At this time, I still wasn't drinking traditional beers. However, I had been introduced to Lambics.  While I can't drink them often any more because they are crazy sweet, they were a reasonable introduction to beer.  I got a set of lambic glasses for Christmas one year. The style is intended to maximize the fruit aromas and flavors. 
However, it was a fateful trip to a Belgian beer bar that opened the world of beer up for me.  I didn't know what to get, so I got a sampler with a lambic (because I knew I liked it) a local beer and the previously mentioned St. Bernardus Abt 12.  From that moment on, I wanted to know more.

That is when I started to learn more about how beer glasses affect the way the beer is experienced.  One of the most interesting glass styles we found were designed for Samuel Adams brewery.
The Sam Adams website gives some information on why this glass was designed.  The shape does several things.  The smaller bottom keeps the beer at the right temperature for longer.  The bell shaped middle collects the aroma of the beer.  The narrow top maintains the head and enhances the hops while flared mouth lets the beer hit the front of your palate to really maximize the malt flavors.  Is this just marketing?  Maybe, but we got the glasses for free as part of a Pint Night promotion, so I'm okay with that.  I do enjoy drinking beer from these glasses.

Wheat beers are also served in a different style of glass.  We have Paulaner and Warsteiner glasses.  They are narrow at the bottom with a wider mouth and are usually larger to make room for the fluffy, creamy head a good wheat beer should have. 

I also enjoy collecting beer glasses from local breweries that I enjoy.  First, it is great to support the local beer industry where you live but also it is a cool keep sake if you eventually find yourself out of that area.  We spend a lot of time in Asheville North Carolina so we are starting our NC Brewery glass collection.
We live in Atlanta Georgia, though, so we have a few more local beer glasses from this area. I really like the Red Brick Brewery glass with the US map indicating "Us" and "You All".  The ones you can't see as well are Terrapin Brewery out of Athens and Sweetwater which is here in the city.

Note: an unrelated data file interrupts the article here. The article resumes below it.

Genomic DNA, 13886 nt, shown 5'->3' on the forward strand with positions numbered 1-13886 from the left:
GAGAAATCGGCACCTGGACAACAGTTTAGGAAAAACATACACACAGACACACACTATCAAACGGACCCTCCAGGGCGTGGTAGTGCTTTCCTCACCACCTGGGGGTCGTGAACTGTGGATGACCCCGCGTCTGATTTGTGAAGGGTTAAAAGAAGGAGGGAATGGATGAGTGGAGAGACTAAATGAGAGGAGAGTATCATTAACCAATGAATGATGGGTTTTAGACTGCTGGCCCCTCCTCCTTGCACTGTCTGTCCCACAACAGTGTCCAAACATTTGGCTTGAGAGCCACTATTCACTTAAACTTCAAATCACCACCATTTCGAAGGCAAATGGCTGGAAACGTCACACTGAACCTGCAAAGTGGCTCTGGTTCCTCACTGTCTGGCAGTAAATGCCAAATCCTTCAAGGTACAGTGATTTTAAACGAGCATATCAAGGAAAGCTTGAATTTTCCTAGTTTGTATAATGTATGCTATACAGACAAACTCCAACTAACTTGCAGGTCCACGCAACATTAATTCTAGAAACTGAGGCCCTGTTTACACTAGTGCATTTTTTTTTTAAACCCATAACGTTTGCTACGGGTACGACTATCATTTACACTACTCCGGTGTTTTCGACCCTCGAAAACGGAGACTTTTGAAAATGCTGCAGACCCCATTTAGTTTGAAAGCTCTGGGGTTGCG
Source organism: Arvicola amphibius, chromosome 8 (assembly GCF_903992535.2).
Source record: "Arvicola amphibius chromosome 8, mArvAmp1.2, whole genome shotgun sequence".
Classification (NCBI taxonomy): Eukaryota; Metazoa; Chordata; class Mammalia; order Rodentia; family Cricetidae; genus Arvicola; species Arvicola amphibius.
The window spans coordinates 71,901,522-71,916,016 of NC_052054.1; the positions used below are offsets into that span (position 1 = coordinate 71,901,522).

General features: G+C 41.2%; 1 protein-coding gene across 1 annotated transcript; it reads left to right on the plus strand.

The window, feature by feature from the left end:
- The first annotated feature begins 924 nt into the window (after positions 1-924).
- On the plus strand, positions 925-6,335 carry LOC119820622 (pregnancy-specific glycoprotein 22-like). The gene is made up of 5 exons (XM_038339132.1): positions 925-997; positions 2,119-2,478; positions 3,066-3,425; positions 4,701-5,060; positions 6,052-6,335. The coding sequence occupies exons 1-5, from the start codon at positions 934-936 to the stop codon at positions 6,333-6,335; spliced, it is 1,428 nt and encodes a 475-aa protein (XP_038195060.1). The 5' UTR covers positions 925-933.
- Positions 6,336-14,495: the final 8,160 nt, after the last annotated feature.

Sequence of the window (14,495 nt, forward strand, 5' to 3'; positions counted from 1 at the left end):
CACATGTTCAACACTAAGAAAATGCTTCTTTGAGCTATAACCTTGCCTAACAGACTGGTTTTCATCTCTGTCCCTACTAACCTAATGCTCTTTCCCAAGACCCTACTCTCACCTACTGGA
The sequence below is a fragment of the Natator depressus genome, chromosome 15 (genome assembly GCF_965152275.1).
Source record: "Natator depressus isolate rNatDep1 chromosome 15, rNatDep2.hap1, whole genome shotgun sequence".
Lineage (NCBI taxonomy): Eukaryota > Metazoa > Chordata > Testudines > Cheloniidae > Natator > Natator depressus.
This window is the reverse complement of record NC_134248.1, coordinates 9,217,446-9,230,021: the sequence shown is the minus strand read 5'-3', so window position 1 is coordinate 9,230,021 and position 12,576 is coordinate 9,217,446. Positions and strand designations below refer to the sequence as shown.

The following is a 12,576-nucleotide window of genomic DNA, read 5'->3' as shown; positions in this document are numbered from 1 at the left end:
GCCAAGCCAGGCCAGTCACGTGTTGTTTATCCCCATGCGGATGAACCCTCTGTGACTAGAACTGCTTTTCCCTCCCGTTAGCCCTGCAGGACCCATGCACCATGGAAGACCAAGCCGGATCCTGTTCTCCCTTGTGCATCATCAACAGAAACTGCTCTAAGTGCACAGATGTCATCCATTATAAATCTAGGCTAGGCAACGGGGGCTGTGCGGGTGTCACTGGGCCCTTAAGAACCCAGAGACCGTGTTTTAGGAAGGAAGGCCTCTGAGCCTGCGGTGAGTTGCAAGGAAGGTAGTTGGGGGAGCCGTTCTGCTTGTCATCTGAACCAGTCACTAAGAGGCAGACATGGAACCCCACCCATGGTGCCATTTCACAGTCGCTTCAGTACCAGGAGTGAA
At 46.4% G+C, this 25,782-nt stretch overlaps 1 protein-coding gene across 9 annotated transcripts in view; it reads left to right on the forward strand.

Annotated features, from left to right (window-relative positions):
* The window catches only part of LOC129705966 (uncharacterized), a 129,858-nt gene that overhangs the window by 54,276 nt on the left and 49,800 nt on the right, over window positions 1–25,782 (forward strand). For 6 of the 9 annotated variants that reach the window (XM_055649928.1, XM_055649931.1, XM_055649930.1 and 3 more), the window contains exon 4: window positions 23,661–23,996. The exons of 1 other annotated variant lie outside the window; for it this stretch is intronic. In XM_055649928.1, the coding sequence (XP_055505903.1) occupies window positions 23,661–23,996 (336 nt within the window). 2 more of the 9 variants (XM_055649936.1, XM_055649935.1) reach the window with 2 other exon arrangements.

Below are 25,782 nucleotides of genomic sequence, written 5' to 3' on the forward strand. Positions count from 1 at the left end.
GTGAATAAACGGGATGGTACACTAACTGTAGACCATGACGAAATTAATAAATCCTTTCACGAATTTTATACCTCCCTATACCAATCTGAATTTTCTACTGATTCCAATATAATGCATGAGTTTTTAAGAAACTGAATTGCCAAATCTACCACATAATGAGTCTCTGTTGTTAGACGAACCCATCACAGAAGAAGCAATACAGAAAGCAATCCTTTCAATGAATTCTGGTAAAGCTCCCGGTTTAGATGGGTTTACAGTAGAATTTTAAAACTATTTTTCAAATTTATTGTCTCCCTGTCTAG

Part of the beer experience is exploring new beers at a beer festival, and we have kept the tasters that we have gotten from the premier beer festival here in Atlanta - the Great Decatur Beer Festival.  We enjoy attending that with some friends every year.  Collecting these glasses is sentimental.
There are some other beer glasses that are purely sentimental.  Each year we attend a local Canada Day Celebration with a friend of ours who is Canadian.  Each year they give out beer glasses, which supplies last.
And, of course, it is always just cool to drink a beer out of the its own glass.
I hope you've enjoyed this exploration of beer glass styles as well as a the showcase of my collection.  Stay tuned for exciting new beer adventures, beer tasting and beer making. 

PS: Check out the awesome hand knit beer hat that I used in my photo vignette.  It was made for me by a dear friend for the Decatur Beer Festival.  I hope to share more about it.  Perhaps I can encourage her to share it in a guest post. 

Friday, January 7, 2011

Welcome to Beer and Now

It is 2011 and time to start a whole new adventure. Welcome to Beer and Now, by new blog about beer. 

My enjoyment of beer started only a few years ago.  I never use to like it.  As recent as a decade ago I was known for referring to beer as "Yucky."  However, I blame the city of Asheville North Carolina, the bar The Thirsty Monk and one taste of St. Bernardus Abt 12.  Once I realized that beer was capable of that level of complexity I wanted to know more. 

I now enjoy exploring new beer styles, going to beer festivals and understanding the art of brewing.  This also means I am about to embark on a new hobby:  Home Brewing!  This blog will be a place to record all of these endeavors.   

So please, join my on my adventures and maybe we'll all learn a little something about beer.